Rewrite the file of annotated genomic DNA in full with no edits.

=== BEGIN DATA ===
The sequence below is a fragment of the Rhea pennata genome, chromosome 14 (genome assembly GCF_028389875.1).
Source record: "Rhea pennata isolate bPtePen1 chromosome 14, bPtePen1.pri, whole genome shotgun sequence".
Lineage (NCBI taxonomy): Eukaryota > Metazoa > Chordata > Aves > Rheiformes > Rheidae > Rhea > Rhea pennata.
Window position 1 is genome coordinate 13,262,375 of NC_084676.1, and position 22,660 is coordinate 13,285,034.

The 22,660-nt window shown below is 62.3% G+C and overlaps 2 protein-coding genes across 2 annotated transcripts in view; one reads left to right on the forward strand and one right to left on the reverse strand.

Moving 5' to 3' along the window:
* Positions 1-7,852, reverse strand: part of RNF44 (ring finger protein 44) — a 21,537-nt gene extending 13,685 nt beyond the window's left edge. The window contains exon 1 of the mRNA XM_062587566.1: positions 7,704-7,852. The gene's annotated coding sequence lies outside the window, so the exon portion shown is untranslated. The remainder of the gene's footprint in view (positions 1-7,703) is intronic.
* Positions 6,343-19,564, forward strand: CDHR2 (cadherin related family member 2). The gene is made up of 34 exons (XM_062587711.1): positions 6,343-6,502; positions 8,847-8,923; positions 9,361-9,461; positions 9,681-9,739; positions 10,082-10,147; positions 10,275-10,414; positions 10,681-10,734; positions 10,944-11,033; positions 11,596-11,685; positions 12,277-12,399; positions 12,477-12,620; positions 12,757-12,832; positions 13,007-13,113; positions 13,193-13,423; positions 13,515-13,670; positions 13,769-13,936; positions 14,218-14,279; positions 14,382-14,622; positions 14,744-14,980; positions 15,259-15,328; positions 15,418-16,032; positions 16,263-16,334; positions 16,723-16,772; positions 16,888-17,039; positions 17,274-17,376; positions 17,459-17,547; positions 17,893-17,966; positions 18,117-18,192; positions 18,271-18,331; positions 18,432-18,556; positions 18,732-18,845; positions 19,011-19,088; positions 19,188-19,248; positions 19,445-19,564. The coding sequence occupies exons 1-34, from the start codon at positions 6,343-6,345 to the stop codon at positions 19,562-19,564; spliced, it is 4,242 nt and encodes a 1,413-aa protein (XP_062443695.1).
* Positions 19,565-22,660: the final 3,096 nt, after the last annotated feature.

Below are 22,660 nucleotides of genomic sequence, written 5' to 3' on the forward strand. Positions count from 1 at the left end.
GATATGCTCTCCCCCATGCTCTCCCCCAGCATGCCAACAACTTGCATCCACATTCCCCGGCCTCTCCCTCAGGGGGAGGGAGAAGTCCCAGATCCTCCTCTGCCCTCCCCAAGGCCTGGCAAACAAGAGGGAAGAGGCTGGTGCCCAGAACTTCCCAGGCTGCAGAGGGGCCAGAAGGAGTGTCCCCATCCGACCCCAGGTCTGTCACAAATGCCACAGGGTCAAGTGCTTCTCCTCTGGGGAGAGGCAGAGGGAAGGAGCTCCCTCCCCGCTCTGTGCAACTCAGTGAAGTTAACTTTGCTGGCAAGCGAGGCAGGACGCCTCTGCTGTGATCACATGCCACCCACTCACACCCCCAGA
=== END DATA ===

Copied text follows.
The sequence below is a fragment of the Rhea pennata genome, chromosome 14 (genome assembly GCF_028389875.1).
Source record: "Rhea pennata isolate bPtePen1 chromosome 14, bPtePen1.pri, whole genome shotgun sequence".
Lineage (NCBI taxonomy): Eukaryota > Metazoa > Chordata > Aves > Rheiformes > Rheidae > Rhea > Rhea pennata.
Window position 1 is genome coordinate 13,262,375 of NC_084676.1, and position 22,660 is coordinate 13,285,034.

The 22,660-nt window shown below is 62.3% G+C and overlaps 2 protein-coding genes across 2 annotated transcripts in view; one reads left to right on the forward strand and one right to left on the reverse strand.

Moving 5' to 3' along the window:
* Positions 1-7,852, reverse strand: part of RNF44 (ring finger protein 44) — a 21,537-nt gene extending 13,685 nt beyond the window's left edge. The window contains exon 1 of the mRNA XM_062587566.1: positions 7,704-7,852. The gene's annotated coding sequence lies outside the window, so the exon portion shown is untranslated. The remainder of the gene's footprint in view (positions 1-7,703) is intronic.
* Positions 6,343-19,564, forward strand: CDHR2 (cadherin related family member 2). The gene is made up of 34 exons (XM_062587711.1): positions 6,343-6,502; positions 8,847-8,923; positions 9,361-9,461; positions 9,681-9,739; positions 10,082-10,147; positions 10,275-10,414; positions 10,681-10,734; positions 10,944-11,033; positions 11,596-11,685; positions 12,277-12,399; positions 12,477-12,620; positions 12,757-12,832; positions 13,007-13,113; positions 13,193-13,423; positions 13,515-13,670; positions 13,769-13,936; positions 14,218-14,279; positions 14,382-14,622; positions 14,744-14,980; positions 15,259-15,328; positions 15,418-16,032; positions 16,263-16,334; positions 16,723-16,772; positions 16,888-17,039; positions 17,274-17,376; positions 17,459-17,547; positions 17,893-17,966; positions 18,117-18,192; positions 18,271-18,331; positions 18,432-18,556; positions 18,732-18,845; positions 19,011-19,088; positions 19,188-19,248; positions 19,445-19,564. The coding sequence occupies exons 1-34, from the start codon at positions 6,343-6,345 to the stop codon at positions 19,562-19,564; spliced, it is 4,242 nt and encodes a 1,413-aa protein (XP_062443695.1).
* Positions 19,565-22,660: the final 3,096 nt, after the last annotated feature.

Below are 22,660 nucleotides of genomic sequence, written 5' to 3' on the forward strand. Positions count from 1 at the left end.
GATATGCTCTCCCCCATGCTCTCCCCCAGCATGCCAACAACTTGCATCCACATTCCCCGGCCTCTCCCTCAGGGGGAGGGAGAAGTCCCAGATCCTCCTCTGCCCTCCCCAAGGCCTGGCAAACAAGAGGGAAGAGGCTGGTGCCCAGAACTTCCCAGGCTGCAGAGGGGCCAGAAGGAGTGTCCCCATCCGACCCCAGGTCTGTCACAAATGCCACAGGGTCAAGTGCTTCTCCTCTGGGGAGAGGCAGAGGGAAGGAGCTCCCTCCCCGCTCTGTGCAACTCAGTGAAGTTAACTTTGCTGGCAAGCGAGGCAGGACGCCTCTGCTGTGATCACATGCCACCCACTCACACCCCCAGA